I absolutely love what I do. Every year I now get to interact with — and learn from — a fresh batch of students. And I think I am a much better journalist today because my students keep me on my toes with their questions; in order to do a good job of the answers, I am constantly updating my knowledge base.

I also love books, music, films — in fact, almost every form of popular culture — and it’s fascinating for me to be able to discuss what I read, listen to, and watch with Gen Next.

I must add a few words here about how technology helps the faculty-student interaction. I use e-mail to send my course material in advance so that the students can prepare for debate and discussion in my class. I also alert them via e-mail to interesting articles and links. And I publish two blogs. One is The Commits Chronicle, which takes a close look at happenings in the college and on student activities. The second blog, The Reading Room, focuses on reading, writing, and journalism.

Facebook is a big help — I use it as a distance education tool and my status messages are mostly about something important in the books I have read and on news articles that I want future journalists to read. And I upload pictures that my students may find interesting; of course, I write an appropriate caption for every photograph because caption-writing is a skill which I aim to teach in class as part of the journalism course.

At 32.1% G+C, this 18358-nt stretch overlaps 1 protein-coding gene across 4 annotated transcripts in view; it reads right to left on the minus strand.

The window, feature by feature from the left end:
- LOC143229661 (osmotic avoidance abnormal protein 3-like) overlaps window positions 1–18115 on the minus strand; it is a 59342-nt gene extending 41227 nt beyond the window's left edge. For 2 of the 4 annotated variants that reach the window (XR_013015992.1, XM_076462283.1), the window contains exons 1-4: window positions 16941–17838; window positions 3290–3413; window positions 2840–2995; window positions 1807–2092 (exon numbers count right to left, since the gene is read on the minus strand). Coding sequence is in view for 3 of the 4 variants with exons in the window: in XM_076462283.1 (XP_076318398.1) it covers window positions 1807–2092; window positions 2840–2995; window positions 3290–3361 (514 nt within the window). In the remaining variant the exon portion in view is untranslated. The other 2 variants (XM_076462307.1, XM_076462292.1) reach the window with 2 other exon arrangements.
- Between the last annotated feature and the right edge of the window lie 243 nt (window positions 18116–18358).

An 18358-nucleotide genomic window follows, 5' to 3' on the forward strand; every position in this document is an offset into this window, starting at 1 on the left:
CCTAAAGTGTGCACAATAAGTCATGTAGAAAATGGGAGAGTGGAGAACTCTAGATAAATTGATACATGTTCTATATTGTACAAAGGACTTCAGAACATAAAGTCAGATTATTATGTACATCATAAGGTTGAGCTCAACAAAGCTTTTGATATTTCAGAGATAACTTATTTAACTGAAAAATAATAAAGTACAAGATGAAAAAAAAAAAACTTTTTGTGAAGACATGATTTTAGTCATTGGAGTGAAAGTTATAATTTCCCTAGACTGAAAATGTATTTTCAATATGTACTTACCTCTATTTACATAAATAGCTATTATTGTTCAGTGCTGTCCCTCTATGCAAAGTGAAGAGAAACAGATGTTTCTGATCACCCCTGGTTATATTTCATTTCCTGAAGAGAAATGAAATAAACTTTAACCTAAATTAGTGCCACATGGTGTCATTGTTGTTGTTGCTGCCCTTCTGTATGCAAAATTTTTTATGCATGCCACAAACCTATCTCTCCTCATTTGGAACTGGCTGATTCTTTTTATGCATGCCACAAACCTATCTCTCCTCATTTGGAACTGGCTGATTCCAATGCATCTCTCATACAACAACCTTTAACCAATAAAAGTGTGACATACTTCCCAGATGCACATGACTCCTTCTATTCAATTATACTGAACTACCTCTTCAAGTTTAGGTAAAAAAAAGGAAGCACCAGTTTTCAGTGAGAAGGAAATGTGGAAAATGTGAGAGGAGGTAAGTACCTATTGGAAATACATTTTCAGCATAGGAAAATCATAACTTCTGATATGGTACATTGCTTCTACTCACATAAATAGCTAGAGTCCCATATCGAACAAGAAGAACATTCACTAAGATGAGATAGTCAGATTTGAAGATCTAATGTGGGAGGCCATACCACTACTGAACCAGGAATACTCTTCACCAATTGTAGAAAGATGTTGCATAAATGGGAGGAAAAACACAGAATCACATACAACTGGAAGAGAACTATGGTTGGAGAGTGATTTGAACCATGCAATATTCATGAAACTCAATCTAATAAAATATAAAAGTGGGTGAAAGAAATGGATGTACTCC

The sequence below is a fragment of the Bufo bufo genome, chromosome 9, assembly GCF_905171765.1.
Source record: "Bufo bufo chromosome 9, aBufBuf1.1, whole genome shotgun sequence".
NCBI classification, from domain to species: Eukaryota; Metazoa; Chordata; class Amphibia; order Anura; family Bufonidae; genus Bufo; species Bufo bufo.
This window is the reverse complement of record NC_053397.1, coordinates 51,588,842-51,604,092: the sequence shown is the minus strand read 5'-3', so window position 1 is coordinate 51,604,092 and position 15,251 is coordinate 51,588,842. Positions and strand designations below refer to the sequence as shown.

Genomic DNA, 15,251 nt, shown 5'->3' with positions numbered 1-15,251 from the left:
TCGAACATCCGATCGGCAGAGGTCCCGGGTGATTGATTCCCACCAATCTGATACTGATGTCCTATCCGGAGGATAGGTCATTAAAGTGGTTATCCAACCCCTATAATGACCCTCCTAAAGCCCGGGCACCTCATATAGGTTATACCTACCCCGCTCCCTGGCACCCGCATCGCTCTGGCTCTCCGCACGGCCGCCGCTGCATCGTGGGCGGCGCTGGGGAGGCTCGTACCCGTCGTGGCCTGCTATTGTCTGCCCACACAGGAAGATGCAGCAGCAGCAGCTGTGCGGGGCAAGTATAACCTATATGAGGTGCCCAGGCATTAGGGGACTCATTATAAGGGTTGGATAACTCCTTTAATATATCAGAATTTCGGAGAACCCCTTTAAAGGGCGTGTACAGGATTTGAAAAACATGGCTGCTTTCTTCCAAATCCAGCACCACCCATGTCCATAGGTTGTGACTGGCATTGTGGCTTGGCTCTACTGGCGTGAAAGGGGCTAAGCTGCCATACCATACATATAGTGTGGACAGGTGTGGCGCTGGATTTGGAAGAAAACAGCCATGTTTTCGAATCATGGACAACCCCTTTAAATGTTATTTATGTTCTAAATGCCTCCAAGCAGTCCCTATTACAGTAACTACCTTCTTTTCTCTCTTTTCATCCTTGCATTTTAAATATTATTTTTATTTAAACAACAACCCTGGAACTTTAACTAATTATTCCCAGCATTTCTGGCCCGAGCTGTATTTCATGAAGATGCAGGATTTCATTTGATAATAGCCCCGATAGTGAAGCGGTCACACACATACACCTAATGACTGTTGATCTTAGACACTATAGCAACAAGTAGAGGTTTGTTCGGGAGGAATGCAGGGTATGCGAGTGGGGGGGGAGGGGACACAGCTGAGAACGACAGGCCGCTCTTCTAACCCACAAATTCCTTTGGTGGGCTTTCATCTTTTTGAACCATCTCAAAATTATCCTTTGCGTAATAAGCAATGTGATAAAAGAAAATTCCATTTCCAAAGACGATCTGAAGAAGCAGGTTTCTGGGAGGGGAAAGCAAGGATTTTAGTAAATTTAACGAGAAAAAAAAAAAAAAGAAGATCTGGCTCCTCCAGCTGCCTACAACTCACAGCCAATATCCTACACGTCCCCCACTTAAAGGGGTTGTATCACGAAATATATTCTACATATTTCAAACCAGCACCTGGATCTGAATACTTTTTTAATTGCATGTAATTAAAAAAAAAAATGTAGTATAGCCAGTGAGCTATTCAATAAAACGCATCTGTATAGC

Facebook has other productive uses, too: when I took part in a charity run in Bangalore (four times so far) to raise funds for an NGO that works with underprivileged children, I used my status messages as regular event alerts in the hope that at the right time in their lives my students will give serious thought to helping disadvantaged communities.

All this is by way of introducing myself and this new fortnightly column on the joys of journalism. In the coming weeks and months, with the help of “Media Matters,” I hope to enthuse my readers into taking up journalism as a career. Why? Because it is the best job in the world.

THINK ABOUT IT: "Four hostile newspapers are to be feared more than a thousand bayonets" – Napoleon Bonaparte

·    Ramesh Prabhu is professor of journalism at Commits Institute of Journalism & Mass Communication, Bangalore. Commits offers a full-time two-year MA degree course.
·    “Media Matters” welcomes questions from readers who would like to know more about careers in journalism. Please send in your queries to